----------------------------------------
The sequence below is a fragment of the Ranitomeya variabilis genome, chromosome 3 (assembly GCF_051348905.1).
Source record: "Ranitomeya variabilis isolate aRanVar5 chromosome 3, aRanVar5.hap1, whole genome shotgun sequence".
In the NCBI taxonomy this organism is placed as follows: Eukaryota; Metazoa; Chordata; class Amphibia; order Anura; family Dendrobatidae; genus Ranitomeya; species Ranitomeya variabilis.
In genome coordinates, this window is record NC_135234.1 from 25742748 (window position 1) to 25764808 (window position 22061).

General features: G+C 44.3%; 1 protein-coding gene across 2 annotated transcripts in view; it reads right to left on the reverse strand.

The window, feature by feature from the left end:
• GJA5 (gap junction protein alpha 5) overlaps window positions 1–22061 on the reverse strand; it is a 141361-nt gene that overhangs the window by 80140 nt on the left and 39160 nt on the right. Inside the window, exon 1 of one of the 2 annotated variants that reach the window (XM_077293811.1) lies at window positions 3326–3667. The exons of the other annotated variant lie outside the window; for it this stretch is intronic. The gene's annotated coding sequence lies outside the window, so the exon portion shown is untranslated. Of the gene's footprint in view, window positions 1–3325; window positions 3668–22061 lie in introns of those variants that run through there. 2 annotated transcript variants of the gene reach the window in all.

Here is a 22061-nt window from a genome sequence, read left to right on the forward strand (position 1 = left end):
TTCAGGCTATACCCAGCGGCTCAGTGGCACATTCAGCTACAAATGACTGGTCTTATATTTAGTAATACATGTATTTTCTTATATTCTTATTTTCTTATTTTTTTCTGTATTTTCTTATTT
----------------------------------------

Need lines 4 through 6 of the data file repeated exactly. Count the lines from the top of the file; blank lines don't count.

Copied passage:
In genome coordinates, this window is record NC_135234.1 from 25742748 (window position 1) to 25764808 (window position 22061).

General features: G+C 44.3%; 1 protein-coding gene across 2 annotated transcripts in view; it reads right to left on the reverse strand.

The window, feature by feature from the left end: